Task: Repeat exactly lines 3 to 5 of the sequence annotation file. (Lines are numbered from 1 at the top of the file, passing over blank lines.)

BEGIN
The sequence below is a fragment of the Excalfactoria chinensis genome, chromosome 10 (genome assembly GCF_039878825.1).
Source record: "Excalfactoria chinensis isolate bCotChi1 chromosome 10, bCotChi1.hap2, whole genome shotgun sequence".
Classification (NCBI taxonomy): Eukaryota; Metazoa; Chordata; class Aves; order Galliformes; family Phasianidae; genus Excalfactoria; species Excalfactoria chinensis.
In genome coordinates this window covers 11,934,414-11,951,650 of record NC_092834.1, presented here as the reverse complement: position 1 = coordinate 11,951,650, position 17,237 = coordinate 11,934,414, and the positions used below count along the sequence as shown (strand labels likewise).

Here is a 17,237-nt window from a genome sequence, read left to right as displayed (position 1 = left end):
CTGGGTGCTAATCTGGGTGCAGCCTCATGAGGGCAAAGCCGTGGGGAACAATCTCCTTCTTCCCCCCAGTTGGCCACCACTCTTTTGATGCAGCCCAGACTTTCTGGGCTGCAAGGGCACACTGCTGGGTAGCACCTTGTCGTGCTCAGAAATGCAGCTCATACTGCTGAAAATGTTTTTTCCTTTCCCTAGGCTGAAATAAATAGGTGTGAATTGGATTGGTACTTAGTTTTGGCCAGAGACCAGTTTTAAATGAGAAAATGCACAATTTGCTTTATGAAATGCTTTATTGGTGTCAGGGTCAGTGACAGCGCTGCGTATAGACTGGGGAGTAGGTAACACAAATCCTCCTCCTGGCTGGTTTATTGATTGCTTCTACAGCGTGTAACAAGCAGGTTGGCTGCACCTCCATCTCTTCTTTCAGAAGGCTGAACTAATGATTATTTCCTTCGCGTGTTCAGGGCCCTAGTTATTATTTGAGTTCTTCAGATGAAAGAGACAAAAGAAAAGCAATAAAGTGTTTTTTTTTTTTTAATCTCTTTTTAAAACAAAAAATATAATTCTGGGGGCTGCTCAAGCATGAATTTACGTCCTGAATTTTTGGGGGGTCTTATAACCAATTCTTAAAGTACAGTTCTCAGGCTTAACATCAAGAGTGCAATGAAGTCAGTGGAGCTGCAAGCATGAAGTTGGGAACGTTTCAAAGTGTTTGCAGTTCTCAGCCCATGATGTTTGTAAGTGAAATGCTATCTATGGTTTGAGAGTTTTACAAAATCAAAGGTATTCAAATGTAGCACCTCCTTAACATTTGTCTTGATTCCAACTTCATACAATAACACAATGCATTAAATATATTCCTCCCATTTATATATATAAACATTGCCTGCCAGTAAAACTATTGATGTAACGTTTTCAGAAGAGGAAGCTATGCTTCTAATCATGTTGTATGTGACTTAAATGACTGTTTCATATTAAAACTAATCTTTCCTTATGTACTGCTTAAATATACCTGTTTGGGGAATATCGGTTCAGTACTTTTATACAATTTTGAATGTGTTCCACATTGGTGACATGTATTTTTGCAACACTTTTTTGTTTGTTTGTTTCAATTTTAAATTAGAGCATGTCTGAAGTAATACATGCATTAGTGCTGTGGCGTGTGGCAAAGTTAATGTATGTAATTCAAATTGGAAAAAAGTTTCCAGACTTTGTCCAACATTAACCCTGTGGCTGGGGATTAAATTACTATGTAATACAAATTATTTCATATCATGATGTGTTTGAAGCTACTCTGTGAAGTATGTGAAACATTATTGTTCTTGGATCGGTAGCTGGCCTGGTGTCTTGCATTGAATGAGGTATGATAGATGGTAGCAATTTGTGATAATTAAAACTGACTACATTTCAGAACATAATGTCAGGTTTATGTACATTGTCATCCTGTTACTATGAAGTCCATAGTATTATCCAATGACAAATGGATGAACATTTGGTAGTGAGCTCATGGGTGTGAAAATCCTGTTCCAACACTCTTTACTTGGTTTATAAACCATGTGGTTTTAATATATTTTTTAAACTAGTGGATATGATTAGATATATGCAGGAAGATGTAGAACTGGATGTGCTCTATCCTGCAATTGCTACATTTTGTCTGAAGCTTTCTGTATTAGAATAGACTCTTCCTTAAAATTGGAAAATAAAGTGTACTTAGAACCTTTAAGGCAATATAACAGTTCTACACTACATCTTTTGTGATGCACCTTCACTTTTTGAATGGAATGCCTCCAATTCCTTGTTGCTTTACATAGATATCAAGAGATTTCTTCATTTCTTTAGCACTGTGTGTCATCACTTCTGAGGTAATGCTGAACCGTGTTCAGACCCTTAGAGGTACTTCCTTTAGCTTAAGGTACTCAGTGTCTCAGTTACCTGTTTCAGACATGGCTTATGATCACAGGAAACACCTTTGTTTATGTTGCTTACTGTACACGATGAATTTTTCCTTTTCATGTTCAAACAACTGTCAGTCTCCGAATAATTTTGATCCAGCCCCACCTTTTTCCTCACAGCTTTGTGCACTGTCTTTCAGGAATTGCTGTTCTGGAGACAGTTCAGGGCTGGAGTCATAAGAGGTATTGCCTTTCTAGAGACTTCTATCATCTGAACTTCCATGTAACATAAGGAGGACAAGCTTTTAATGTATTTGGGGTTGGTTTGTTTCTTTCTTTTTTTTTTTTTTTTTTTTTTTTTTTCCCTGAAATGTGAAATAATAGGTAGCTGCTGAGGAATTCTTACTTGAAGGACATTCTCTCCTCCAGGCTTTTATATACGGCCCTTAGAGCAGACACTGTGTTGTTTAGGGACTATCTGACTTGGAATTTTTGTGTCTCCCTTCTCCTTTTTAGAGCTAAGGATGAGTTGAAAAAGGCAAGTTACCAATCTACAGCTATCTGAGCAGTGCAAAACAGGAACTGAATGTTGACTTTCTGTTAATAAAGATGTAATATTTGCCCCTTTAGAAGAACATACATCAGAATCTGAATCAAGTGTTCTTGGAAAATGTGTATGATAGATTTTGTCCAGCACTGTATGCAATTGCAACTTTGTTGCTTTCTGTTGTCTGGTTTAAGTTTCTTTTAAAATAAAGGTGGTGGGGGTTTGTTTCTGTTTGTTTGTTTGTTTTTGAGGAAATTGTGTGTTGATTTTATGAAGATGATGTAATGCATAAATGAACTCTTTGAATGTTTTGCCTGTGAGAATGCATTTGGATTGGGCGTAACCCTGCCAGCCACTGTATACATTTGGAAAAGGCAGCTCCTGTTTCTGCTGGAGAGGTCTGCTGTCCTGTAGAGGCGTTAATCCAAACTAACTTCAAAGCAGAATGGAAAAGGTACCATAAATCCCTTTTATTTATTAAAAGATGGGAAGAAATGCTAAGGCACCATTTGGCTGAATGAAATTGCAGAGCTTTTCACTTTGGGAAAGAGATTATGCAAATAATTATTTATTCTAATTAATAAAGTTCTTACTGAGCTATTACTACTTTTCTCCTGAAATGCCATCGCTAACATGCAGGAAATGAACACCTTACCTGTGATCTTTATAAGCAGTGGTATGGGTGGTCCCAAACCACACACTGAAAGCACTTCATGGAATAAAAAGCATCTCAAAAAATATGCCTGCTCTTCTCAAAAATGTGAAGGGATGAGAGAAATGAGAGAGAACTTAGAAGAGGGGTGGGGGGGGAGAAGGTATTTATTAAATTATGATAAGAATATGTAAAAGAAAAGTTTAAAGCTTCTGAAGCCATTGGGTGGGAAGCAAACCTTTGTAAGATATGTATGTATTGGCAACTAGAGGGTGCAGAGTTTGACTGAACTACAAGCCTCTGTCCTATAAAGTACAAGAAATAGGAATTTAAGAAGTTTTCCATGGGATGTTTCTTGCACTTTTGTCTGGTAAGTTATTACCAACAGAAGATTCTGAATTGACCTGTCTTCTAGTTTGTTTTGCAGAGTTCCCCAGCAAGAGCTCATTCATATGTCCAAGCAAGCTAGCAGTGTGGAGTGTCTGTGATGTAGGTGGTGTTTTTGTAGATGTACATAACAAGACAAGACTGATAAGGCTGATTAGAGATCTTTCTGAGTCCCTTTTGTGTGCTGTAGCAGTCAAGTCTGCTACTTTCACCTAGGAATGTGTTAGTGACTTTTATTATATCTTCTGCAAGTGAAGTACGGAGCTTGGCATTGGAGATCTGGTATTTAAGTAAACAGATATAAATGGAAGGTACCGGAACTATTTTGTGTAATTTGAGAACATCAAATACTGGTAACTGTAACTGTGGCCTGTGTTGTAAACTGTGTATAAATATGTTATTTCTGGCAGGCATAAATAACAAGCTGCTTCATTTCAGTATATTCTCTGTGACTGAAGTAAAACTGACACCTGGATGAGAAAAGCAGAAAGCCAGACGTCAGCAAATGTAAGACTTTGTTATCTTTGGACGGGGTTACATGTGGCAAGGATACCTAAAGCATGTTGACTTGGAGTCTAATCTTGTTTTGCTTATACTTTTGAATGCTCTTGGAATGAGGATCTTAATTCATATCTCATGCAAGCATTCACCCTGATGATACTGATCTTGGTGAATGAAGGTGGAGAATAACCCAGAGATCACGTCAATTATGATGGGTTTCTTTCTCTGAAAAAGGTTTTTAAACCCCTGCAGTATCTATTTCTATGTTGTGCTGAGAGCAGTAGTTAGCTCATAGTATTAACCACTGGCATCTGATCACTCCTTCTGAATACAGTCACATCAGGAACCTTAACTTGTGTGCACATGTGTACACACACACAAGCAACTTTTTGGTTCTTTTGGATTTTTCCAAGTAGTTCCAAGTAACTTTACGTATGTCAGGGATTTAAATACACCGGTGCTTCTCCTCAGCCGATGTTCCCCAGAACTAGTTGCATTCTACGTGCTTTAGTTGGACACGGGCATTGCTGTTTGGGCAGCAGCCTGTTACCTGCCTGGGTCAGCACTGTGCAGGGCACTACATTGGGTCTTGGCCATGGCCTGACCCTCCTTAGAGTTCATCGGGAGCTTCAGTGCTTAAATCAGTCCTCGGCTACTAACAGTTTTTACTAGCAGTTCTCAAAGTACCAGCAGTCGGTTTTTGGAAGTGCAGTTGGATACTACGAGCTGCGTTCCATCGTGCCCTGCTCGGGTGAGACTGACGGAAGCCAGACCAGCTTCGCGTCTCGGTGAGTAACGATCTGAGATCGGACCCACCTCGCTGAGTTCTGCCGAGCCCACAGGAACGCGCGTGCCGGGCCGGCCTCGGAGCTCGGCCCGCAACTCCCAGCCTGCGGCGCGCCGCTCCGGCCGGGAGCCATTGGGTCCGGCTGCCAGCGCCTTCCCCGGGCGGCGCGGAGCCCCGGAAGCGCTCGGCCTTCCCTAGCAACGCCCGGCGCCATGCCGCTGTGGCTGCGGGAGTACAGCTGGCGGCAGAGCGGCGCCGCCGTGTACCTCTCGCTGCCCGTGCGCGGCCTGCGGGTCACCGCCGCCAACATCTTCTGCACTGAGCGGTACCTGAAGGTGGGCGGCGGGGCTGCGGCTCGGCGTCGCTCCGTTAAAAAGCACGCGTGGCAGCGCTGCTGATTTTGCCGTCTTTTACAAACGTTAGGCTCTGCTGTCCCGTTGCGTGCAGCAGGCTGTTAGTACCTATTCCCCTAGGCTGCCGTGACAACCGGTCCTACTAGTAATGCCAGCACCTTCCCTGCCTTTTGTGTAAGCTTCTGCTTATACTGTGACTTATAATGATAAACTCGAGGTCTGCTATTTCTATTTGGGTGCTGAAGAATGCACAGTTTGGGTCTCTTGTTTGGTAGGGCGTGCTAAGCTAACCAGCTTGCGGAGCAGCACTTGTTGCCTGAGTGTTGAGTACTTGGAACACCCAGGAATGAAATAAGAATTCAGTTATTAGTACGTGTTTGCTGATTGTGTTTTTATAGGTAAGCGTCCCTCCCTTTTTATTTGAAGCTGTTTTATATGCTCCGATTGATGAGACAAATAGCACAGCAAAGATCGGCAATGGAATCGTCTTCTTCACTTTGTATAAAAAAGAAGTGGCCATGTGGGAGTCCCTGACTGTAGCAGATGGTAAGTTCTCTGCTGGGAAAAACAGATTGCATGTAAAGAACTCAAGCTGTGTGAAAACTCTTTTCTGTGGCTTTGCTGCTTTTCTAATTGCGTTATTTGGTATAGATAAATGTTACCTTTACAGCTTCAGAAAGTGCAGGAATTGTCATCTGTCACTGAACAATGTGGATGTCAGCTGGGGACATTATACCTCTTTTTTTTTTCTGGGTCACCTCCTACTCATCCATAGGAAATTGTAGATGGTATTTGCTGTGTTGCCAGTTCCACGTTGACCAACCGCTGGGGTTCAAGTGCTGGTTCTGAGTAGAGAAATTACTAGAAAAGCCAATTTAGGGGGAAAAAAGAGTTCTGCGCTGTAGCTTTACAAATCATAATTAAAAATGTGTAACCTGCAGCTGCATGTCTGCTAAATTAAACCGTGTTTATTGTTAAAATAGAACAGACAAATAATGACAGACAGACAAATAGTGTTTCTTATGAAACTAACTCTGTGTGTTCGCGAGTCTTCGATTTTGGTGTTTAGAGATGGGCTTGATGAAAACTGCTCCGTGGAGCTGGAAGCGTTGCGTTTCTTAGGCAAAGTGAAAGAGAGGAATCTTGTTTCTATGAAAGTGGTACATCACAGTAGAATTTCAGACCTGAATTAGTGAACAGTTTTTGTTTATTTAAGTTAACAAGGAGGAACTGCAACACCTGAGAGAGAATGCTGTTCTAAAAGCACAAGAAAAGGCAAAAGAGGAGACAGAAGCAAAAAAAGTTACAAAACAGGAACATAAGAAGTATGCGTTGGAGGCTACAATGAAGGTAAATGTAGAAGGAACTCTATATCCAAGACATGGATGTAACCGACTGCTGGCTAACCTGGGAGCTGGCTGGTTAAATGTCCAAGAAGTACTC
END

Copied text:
Classification (NCBI taxonomy): Eukaryota; Metazoa; Chordata; class Aves; order Galliformes; family Phasianidae; genus Excalfactoria; species Excalfactoria chinensis.
In genome coordinates this window covers 11,934,414-11,951,650 of record NC_092834.1, presented here as the reverse complement: position 1 = coordinate 11,951,650, position 17,237 = coordinate 11,934,414, and the positions used below count along the sequence as shown (strand labels likewise).

Here is a 17,237-nt window from a genome sequence, read left to right as displayed (position 1 = left end):